The Impact of Screen Time

Modern lifestyles – less family support, living with fewer people, less exercise, less outdoor sun exposure and more computer/phone time – play a huge role in changes from traditional values toward more mental health problems.

The impact of screen time on our youth contributes to anxiety in the following ways:

  • Social media encourages insecurities: Cyber bullying, slander, comparing oneself to others, and the feeling of needing to look perfect online all contribute to low self-esteem and insecurity.
  • When adolescents and young adults want to avoid the stress of real life, school or interactions with real people, they can easily escape into their smartphones.
  • It is a known fact that the use of electronic devices for more than 2 hours a day creates mild depression.

This is not an all-inclusive list, as much has been written about the effects of the use of electronic devices among young people.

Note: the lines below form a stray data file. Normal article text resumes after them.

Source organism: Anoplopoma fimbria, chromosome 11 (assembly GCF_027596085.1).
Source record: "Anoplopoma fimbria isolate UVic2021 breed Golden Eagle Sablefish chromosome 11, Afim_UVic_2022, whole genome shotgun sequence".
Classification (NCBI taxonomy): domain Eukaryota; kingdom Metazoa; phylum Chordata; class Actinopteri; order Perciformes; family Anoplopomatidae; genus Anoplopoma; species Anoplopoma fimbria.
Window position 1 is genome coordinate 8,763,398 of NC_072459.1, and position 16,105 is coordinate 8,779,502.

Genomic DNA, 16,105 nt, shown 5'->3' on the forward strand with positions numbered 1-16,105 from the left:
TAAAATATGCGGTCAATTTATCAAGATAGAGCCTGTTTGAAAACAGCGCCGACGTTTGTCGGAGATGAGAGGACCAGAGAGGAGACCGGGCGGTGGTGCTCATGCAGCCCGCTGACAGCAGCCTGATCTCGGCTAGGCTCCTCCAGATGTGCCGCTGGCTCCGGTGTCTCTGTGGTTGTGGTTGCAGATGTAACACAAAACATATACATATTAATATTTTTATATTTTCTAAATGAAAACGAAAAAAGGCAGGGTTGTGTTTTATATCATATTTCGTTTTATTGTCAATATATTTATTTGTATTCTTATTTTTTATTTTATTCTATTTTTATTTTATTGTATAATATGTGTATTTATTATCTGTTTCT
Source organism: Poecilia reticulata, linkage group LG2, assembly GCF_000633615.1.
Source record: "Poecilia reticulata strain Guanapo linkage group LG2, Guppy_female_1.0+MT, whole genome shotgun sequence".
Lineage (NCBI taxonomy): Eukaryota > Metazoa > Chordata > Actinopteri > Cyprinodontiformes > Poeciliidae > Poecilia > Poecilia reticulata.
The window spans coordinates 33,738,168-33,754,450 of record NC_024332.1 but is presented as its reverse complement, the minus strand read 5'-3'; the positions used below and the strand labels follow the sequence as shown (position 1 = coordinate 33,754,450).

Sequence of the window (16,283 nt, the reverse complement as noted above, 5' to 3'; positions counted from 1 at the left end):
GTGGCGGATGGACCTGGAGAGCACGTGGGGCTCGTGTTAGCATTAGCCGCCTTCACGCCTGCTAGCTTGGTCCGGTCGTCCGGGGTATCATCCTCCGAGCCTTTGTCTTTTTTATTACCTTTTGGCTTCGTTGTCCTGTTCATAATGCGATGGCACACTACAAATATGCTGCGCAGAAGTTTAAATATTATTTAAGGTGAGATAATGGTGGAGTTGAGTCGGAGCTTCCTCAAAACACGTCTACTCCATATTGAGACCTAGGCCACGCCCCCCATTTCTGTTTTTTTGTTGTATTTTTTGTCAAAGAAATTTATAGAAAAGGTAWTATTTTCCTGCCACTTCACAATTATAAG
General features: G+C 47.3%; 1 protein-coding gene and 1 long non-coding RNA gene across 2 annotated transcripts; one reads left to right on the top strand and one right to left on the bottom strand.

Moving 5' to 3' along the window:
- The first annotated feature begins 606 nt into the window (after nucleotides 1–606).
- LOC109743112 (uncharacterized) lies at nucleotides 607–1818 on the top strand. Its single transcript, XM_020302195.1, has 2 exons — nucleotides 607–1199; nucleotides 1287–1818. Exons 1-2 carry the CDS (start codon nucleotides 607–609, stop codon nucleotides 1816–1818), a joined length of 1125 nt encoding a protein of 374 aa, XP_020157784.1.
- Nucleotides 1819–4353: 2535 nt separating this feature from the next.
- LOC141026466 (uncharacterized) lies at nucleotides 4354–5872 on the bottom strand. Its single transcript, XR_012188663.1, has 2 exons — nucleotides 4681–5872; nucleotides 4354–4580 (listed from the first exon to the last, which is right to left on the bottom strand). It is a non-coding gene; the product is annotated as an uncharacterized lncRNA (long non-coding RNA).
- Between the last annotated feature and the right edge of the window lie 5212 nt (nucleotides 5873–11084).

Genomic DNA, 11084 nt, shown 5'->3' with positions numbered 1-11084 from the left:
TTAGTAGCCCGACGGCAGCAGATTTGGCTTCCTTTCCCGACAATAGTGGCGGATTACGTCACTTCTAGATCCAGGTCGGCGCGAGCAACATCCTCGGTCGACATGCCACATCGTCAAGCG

Risks for Drug and Alcohol Abuse and Addiction

Millennials And Depression Statistic Before Adulthood - ECHO RecoveryBecause of the increased rates of depression and anxiety among today’s youth, our young people are more at risk of self-medicating and addiction than ever. More and more addiction treatment centers are offering programs focused on addressing anxiety in adolescents and young millennials to meet the needs of our current climate.

The pain of anxiety and depression in young adults drives many to self-medicate. It is difficult for someone suffering with depression to reach out for help. Millennials look to ease their pain any way they can, often turning to substances to make them feel better. At a young age, it is easy to find peers using drugs or getting alcohol underage.